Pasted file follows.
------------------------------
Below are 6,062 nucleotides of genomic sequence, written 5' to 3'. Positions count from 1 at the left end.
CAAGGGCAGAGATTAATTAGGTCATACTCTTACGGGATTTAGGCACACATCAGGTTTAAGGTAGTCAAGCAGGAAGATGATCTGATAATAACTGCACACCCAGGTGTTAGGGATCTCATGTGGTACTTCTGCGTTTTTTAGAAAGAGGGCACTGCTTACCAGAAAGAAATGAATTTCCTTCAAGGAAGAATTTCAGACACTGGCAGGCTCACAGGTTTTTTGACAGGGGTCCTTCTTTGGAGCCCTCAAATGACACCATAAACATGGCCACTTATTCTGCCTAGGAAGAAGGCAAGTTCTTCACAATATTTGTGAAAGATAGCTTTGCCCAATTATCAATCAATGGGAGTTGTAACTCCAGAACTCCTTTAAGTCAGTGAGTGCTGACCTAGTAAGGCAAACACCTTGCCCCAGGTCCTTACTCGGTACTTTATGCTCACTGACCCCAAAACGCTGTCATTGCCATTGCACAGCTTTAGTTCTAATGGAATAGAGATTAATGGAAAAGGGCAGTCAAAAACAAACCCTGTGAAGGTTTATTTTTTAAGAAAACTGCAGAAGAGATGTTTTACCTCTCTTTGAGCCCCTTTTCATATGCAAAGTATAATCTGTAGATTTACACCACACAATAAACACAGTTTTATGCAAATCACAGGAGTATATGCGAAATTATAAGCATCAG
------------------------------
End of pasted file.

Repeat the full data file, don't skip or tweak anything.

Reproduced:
Below are 6,062 nucleotides of genomic sequence, written 5' to 3'. Positions count from 1 at the left end.
CAAGGGCAGAGATTAATTAGGTCATACTCTTACGGGATTTAGGCACACATCAGGTTTAAGGTAGTCAAGCAGGAAGATGATCTGATAATAACTGCACACCCAGGTGTTAGGGATCTCATGTGGTACTTCTGCGTTTTTTAGAAAGAGGGCACTGCTTACCAGAAAGAAATGAATTTCCTTCAAGGAAGAATTTCAGACACTGGCAGGCTCACAGGTTTTTTGACAGGGGTCCTTCTTTGGAGCCCTCAAATGACACCATAAACATGGCCACTTATTCTGCCTAGGAAGAAGGCAAGTTCTTCACAATATTTGTGAAAGATAGCTTTGCCCAATTATCAATCAATGGGAGTTGTAACTCCAGAACTCCTTTAAGTCAGTGAGTGCTGACCTAGTAAGGCAAACACCTTGCCCCAGGTCCTTACTCGGTACTTTATGCTCACTGACCCCAAAACGCTGTCATTGCCATTGCACAGCTTTAGTTCTAATGGAATAGAGATTAATGGAAAAGGGCAGTCAAAAACAAACCCTGTGAAGGTTTATTTTTTAAGAAAACTGCAGAAGAGATGTTTTACCTCTCTTTGAGCCCCTTTTCATATGCAAAGTATAATCTGTAGATTTACACCACACAATAAACACAGTTTTATGCAAATCACAGGAGTATATGCGAAATTATAAGCATCAG